The first one out of the gate is Sanctuary Spirits, which opened last month in a separated section of a home beerand wine-making store, Red Salamander in Grand Ledge. Karl Glarner Jr. and Tolin Annis are the co-owners/co-operators of both businesses. Glarner said he and Annis moved into the building, a former church, seven years ago hoping to open a brewpub. However, after the economy crashed, their investors backed out and they struggled to get the building to pay for itself. But they knew how to use their products.
“Our fermentation skills are strong,” Glarner said. “(Annis) and I have been making wine for 20 years each. The thing we have going for us is the technology isn’t that hard to grasp.”
They started making spirits last year shortly after attaining a distillery license, but they didn’t open to the public and start doing tastings until March 3. Sanctuary manufactures five liquors: a vodka made from Michigan cherries, three types of brandy (cherry, blueberry, and oak-aged apple) and something that Glarner calls the business’s “cornerstone product”: maple syrup spirits, named, fittingly Spirit of the Maple.
“The government has names for different spirits depending on what it’s made from, but there’s no category for something made from maple syrup,” Glarner said. “Technically, it’s a ‘distilled specialty spirit.’ But it’s a groundbreaking product. We’re the first people to make this. And there’s only a limited supply, so once we sell out, it’s gone.”
Glarner said it’s a simple process, but one that takes the better part of a year to complete — raw maple syrup is reduced, fermented, distilled and aged in oak for eight months. The idea came from a friend of his who has a maple syrup manufacturing company. He told Glarner that at the end of season, the sap changes flavor so it can’t be used for syrup and is usually dumped on the ground. Annis tried to ferment it into wine, and the result was the new maple spirit product. “It takes on the color of the oak, it has that oak smell, but it still has a lingering maple syrup taste,” Glarner said. “But it’s not too sweet.”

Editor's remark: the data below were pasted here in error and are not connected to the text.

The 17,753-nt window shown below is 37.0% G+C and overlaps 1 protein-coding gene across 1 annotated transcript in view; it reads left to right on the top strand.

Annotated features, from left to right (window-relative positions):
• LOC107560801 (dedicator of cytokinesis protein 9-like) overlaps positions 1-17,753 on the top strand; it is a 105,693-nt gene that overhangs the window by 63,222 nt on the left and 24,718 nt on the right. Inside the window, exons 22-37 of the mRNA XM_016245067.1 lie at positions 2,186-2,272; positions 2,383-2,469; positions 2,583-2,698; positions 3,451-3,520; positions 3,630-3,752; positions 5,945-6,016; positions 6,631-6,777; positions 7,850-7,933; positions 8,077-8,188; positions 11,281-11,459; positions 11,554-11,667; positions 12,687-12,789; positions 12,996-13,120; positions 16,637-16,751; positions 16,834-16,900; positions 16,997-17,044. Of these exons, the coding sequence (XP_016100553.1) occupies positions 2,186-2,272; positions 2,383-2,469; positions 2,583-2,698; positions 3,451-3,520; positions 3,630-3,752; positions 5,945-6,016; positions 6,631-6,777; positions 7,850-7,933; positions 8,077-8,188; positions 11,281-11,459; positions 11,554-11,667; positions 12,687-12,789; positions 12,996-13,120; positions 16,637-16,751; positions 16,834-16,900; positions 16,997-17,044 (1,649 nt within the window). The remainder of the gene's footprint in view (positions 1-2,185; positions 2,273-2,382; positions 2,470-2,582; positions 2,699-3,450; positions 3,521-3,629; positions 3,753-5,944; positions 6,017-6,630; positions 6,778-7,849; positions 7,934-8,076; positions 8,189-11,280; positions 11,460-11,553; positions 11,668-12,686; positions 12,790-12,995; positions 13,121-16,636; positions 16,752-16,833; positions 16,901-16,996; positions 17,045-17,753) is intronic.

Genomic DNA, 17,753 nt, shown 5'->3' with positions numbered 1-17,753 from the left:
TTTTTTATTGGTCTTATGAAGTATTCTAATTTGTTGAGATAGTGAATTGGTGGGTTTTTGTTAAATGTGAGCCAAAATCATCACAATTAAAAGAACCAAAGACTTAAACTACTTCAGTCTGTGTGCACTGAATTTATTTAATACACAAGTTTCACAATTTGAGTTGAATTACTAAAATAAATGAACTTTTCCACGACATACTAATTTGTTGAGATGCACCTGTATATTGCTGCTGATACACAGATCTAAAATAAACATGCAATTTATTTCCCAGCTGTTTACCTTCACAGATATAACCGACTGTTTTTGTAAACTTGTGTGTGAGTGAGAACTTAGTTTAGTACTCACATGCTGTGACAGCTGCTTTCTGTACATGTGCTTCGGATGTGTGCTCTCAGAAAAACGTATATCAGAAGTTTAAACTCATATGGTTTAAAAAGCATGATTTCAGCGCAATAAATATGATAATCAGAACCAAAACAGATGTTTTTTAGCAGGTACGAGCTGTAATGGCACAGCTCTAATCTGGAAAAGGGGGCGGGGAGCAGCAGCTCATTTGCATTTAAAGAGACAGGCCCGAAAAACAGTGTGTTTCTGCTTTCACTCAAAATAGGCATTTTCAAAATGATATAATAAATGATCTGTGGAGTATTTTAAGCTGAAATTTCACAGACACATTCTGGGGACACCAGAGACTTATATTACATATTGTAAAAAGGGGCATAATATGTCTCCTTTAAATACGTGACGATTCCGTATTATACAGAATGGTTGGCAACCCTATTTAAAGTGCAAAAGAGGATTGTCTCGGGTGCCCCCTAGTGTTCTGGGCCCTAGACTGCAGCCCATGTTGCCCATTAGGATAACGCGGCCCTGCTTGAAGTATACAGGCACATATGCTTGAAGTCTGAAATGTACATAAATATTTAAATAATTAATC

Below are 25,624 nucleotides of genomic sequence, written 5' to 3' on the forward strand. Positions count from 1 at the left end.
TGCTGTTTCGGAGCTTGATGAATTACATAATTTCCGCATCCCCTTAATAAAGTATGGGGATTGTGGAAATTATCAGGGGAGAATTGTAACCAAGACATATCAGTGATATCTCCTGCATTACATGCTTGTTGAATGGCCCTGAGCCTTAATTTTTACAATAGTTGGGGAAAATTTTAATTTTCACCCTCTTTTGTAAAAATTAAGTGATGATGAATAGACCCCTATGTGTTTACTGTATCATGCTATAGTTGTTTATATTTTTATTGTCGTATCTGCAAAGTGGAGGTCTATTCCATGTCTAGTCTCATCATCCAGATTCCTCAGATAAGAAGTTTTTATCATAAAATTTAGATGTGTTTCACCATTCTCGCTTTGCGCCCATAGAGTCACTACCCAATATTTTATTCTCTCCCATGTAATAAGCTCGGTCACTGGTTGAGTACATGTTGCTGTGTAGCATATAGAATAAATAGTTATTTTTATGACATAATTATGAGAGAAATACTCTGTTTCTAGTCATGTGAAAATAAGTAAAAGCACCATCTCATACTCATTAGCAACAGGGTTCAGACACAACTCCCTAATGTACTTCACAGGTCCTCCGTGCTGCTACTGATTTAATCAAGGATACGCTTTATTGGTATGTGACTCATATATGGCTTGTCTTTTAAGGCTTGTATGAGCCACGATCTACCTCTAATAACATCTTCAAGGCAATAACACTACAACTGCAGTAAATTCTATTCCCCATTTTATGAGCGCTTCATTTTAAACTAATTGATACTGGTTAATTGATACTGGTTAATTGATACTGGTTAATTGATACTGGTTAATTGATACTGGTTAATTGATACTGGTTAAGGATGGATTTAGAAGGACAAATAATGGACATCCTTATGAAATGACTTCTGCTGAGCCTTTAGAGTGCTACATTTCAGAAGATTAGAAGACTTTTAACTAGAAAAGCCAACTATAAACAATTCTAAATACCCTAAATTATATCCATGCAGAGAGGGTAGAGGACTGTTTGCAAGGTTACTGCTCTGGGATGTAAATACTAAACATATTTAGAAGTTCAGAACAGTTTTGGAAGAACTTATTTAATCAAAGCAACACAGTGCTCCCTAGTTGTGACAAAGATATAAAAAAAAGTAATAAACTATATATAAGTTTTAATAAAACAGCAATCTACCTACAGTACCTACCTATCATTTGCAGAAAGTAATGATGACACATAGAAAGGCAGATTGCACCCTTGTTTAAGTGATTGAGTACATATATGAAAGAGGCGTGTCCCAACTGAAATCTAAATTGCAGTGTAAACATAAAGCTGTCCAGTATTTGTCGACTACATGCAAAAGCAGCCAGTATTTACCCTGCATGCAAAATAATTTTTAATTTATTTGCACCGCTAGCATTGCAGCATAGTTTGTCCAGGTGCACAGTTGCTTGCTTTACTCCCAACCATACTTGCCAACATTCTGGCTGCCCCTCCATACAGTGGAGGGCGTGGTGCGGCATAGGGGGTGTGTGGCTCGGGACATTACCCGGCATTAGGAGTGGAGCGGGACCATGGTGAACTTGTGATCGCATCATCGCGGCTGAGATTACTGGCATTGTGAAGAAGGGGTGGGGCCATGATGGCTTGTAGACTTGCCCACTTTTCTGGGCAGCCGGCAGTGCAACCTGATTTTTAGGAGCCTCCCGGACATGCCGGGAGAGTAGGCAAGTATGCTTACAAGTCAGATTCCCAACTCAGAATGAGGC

Similarly, the cherry vodka doesn’t taste like cherries — through the distillation process, the sweetness of the fruit disappears and it becomes odorless and tasteless. Glarner said bottles are sold at the store, but there’s no distribution plan in place yet to get Sanctuary spirits sold elsewhere.
“We’re just starting out, so we’re going to try doing anything we can for now,” Glarner said. “We want to experiment with absinthe, gin and rum. We just got back from an R&D trip to Kentucky, so we’re adding bourbon to the list. Eventually we’d like to try making our own bitters and our own tonic (to make) gin and tonics. In the meantime, I’m just having fun learning how to be a bartender.”
Meanwhile, in downtown Lansing, another microdistillery is underway, with plans to open by summer. Rick Wyble is busy renovating the former Action Resale building across from Oldsmobile Park to become American Fifth Spirits. Wyble has worked as a beer and wine wholesaler for the last 10 years, and has watched the Michigan beer, wine and liquor trade skyrocket over time.
“It made sense to jump into this,” he said. “It’s not just a business decision. I love spirits.
He plans to spend between $350,000 and $500,000 to upgrade the 4,600-square-foot building, 112 N. Larch St., with a July open date in mind. Initially he he’ll just manufacture gin and vodka, but he intends to branch out if all goes well. As for that name, well, what’s more American than not using the metric system?
“The fifth is a uniquely American measurement, and craft distilleries are a uniquely American,” Wyble said. “And I just liked the way it sounded.”
Wyble said American Fifth will be the first distillery in Lansing city limits since, like, ever.
“I even searched the tax record, and there’s nothing going back even as far as pre-Prohibition,” he said. “We’ll be the first ever. Ever ever. And it’s pretty exciting.”
For the updates on when the distillery will open, go to americanfifthspirits.com.
Sanctuary Spirits (located inside Red Salamander) 902 E. Saginaw Highway, Grand Ledge 4 p.m.-7 p.m. Wednesday- Friday; noon-5 p.m. Saturday; closed Sunday-Monday (Red Salamander hours noon-7 p.m. Tuesday-Saturday) (517) 627-2012, theredsalamander.com